Home | Adult Dermatology | Cutaneous T-Cell Lymphoma

What is Cutaneous T-Cell Lymphoma?

Cutaneous T-Cell Lymphoma (CTCL) is a rare form of skin cancer that originates in the white blood cells called T cells. CTCL is also referred to as mycosis fungoides. These cells normally help the body to fight germs, but this form of cancer leads to abnormalities that make them attack the skin.

Common signs & symptoms of CTCL include:

  • Patches of skin that are raised, scaly, and itchy
  • Rashes that chronically appear in areas that are sun-protected
  • Lumps that form on the skin
  • Hair loss
  • Enlarged lymph nodes
  • Thickened skin on the palms of the hands and soles of the feet
  • Skin redness that appears as a rash that is very itchy

Who is a Good Candidate for Cutaneous T-Cell Lymphoma Treatment?

Individuals who are experiencing any of the symptoms listed above should see a dermatologist regarding their skin. There are a number of tests and procedures that are used to diagnose cutaneous T-cell lymphoma, including a physical exam, blood tests, skin biopsies, and imaging tests. The best way to receive a proper diagnosis and treatment is to schedule a consultation with one of our dermatologists.

What to Expect During Cutaneous T-Cell Lymphoma Treatment?

There are many different types and stages of cutaneous T-cell lymphoma. The type of cancer you have will help to determine which treatment options are best for you. Common treatment options include:

Skin creams and ointments: Medications can be applied to the skin as a cream, gel, or ointment. Corticosteroids can help with symptoms such as skin itchiness and redness, while chemotherapy can be applied to attack cancer cells.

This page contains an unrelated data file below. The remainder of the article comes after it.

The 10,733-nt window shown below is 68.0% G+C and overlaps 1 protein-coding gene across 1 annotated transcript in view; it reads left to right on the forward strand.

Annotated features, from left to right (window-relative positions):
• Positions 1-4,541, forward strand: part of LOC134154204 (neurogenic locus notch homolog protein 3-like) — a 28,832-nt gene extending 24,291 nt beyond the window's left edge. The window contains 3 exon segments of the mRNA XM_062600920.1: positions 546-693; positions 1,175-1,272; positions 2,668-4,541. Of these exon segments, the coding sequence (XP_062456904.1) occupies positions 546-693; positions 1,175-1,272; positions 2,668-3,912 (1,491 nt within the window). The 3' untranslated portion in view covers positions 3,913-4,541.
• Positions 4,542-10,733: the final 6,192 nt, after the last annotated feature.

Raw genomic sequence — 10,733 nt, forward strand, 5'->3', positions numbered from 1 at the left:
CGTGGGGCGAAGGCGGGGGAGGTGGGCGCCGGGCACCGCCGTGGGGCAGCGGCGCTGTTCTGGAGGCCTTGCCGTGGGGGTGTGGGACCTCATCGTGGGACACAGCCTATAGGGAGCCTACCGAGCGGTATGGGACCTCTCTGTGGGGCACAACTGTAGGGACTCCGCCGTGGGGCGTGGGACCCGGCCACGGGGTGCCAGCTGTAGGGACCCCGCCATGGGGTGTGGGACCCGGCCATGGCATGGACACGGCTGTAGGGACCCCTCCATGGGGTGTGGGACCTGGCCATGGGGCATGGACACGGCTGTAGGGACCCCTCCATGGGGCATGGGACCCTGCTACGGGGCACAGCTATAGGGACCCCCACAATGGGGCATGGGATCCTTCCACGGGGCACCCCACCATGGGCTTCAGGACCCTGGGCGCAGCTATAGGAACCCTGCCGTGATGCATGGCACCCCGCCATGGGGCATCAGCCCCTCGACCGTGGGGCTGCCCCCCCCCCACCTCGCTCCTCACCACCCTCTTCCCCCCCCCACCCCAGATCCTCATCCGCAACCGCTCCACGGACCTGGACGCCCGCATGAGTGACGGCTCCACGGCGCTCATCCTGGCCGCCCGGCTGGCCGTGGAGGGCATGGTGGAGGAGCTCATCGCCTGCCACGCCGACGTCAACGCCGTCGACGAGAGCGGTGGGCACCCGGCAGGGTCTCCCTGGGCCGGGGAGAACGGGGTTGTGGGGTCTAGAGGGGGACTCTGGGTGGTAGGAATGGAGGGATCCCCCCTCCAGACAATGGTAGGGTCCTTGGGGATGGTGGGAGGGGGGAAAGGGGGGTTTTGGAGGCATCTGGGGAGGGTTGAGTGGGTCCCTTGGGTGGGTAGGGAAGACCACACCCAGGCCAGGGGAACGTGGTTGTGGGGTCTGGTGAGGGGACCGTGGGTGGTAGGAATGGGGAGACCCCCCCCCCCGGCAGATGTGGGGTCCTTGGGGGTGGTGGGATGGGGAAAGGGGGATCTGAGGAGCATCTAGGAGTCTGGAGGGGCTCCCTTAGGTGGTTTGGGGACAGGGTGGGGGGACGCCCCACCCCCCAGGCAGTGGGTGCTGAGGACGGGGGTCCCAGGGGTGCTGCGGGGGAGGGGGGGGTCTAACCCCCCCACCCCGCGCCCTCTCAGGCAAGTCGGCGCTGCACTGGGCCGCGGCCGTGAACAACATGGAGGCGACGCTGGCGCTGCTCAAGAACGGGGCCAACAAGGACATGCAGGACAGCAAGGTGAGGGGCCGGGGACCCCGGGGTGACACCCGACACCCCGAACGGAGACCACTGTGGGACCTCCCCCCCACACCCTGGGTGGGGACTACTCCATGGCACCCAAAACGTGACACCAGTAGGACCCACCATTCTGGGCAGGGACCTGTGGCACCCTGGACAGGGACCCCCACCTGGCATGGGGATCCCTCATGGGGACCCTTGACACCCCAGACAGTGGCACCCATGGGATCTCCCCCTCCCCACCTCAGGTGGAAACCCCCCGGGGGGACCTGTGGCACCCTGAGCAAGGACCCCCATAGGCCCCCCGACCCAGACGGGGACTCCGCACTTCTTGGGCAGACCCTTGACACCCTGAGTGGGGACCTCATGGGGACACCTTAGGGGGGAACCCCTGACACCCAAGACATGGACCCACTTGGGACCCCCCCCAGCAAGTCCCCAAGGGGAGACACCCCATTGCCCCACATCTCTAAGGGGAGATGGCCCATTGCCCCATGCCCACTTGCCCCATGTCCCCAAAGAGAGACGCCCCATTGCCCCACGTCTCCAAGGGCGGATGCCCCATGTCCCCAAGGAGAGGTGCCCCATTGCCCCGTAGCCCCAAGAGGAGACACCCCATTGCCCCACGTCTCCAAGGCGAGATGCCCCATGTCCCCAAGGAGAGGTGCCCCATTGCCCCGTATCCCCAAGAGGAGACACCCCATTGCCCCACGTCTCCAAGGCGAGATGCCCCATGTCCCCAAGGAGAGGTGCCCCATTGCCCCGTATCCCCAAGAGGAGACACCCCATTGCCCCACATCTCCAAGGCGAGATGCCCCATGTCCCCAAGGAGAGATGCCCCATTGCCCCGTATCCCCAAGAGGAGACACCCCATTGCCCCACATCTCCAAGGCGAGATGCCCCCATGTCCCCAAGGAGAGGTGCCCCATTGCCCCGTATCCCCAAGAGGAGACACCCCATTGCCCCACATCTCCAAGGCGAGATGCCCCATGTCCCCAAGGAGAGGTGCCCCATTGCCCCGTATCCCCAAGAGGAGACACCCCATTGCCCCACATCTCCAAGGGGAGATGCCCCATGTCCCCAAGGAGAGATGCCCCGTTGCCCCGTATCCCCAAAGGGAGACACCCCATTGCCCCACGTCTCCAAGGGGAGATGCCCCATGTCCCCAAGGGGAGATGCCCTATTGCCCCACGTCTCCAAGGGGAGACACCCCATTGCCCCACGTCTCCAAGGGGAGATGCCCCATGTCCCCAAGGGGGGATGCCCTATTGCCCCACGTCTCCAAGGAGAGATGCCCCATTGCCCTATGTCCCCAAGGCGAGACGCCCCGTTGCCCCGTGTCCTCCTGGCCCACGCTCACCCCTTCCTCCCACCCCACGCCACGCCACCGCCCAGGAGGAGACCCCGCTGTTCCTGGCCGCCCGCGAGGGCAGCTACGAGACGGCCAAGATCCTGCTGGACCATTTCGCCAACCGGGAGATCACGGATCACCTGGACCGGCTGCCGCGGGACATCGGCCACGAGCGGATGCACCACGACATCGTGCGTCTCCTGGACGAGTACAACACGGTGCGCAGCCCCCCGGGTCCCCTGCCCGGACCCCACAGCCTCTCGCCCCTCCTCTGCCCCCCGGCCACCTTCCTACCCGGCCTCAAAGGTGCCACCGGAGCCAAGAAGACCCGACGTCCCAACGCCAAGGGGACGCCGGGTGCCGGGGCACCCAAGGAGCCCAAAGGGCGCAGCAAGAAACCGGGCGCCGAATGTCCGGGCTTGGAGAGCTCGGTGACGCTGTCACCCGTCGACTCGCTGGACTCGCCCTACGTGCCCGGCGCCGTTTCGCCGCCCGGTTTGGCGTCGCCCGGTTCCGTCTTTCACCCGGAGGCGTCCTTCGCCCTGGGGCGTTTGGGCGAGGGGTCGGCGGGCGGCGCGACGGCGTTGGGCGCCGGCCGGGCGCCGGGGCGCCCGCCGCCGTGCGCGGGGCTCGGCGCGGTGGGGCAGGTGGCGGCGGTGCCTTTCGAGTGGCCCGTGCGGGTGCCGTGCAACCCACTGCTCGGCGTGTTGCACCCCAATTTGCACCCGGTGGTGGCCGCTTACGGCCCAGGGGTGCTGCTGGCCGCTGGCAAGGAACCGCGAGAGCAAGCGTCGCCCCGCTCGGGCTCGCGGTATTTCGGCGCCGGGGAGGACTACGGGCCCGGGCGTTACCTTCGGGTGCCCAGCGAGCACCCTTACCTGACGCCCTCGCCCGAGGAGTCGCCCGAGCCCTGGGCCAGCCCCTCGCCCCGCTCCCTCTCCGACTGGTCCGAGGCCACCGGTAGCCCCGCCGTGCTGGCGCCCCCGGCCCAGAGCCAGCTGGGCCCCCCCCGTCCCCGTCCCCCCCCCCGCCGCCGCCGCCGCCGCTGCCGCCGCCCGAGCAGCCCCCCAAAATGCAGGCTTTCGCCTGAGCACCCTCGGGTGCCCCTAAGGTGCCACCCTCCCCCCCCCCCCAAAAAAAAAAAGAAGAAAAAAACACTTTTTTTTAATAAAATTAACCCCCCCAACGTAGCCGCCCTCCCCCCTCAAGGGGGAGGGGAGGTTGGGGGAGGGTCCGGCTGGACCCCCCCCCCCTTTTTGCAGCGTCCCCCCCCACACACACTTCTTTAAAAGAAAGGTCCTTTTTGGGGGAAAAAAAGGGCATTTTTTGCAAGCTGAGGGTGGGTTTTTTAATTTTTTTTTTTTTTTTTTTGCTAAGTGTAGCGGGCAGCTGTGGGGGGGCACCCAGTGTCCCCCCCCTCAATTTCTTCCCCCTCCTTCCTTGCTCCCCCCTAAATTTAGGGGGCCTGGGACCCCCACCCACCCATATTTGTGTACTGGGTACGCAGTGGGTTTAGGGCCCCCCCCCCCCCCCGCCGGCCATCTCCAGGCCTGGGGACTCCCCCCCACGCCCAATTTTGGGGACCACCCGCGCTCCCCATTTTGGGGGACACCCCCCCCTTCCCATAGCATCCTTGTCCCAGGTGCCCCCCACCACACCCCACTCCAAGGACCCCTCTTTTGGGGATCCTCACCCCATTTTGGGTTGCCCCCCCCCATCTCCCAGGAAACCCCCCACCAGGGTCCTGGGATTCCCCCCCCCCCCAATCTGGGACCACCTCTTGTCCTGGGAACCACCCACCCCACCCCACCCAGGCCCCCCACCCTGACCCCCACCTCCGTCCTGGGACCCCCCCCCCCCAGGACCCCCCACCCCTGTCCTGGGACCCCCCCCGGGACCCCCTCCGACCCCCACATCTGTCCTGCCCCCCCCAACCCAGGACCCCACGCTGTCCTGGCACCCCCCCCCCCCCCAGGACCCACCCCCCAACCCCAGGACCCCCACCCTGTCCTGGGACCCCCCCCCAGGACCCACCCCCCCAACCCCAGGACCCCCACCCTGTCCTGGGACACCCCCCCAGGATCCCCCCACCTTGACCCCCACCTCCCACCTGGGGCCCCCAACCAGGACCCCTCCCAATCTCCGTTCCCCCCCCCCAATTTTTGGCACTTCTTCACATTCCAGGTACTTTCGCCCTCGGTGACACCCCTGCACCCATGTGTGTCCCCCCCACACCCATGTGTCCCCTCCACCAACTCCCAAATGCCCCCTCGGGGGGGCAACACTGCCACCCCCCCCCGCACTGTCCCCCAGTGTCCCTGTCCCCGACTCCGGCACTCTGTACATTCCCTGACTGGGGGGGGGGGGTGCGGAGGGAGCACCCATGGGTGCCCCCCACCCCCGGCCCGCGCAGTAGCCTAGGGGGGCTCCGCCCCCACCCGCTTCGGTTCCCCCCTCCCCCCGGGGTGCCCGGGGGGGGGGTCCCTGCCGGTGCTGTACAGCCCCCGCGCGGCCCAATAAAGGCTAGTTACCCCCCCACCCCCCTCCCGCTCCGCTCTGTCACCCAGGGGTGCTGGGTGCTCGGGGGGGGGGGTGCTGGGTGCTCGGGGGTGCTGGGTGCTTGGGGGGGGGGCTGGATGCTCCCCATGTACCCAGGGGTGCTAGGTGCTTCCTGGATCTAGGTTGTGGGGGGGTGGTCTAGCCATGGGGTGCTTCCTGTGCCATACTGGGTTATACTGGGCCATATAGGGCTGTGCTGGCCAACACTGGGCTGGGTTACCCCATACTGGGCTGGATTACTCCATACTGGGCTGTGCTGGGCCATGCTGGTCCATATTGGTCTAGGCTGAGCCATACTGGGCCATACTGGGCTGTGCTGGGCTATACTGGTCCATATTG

Medications: These may include certain medications that control the immune system such as steroid drugs, medications that attack quickly growing cells such as chemotherapy medications, and targeted therapy medications, which attack cancer cells by targeting their vulnerabilities.

Phototherapy: This involves exposing the skin to light wavelengths, such as ultraviolet A or B. In some cases, phototherapy in the form of PUVA is done after a medication (psoralen) is taken that causes the skin cells to be more sensitive to light (UVA).

Radiation therapy: This involves the use of beams of energy to destroy cancer cells. If more than one area of cutaneous T-cell lymphoma is present, standard radiation using X-rays may be needed. For people with more areas of cancer, electron beam radiation may be recommended.

There are also some lifestyle and home remedies that may help to relieve symptoms, such as itching, as well as reduce your risk for infections. Using mild, unscented soap, and keeping the skin moisturized are great ways to relieve itching. You can also speak with your doctor regarding bleach baths, which may reduce your risk for infections.

Schedule a Consultation

To schedule your consultation appointment regarding T-cell lymphoma, contact our office today. This will be your first step toward treatment, during which your dermatologist or physician assistant will assess your symptoms and your skin to properly diagnose and treat you.

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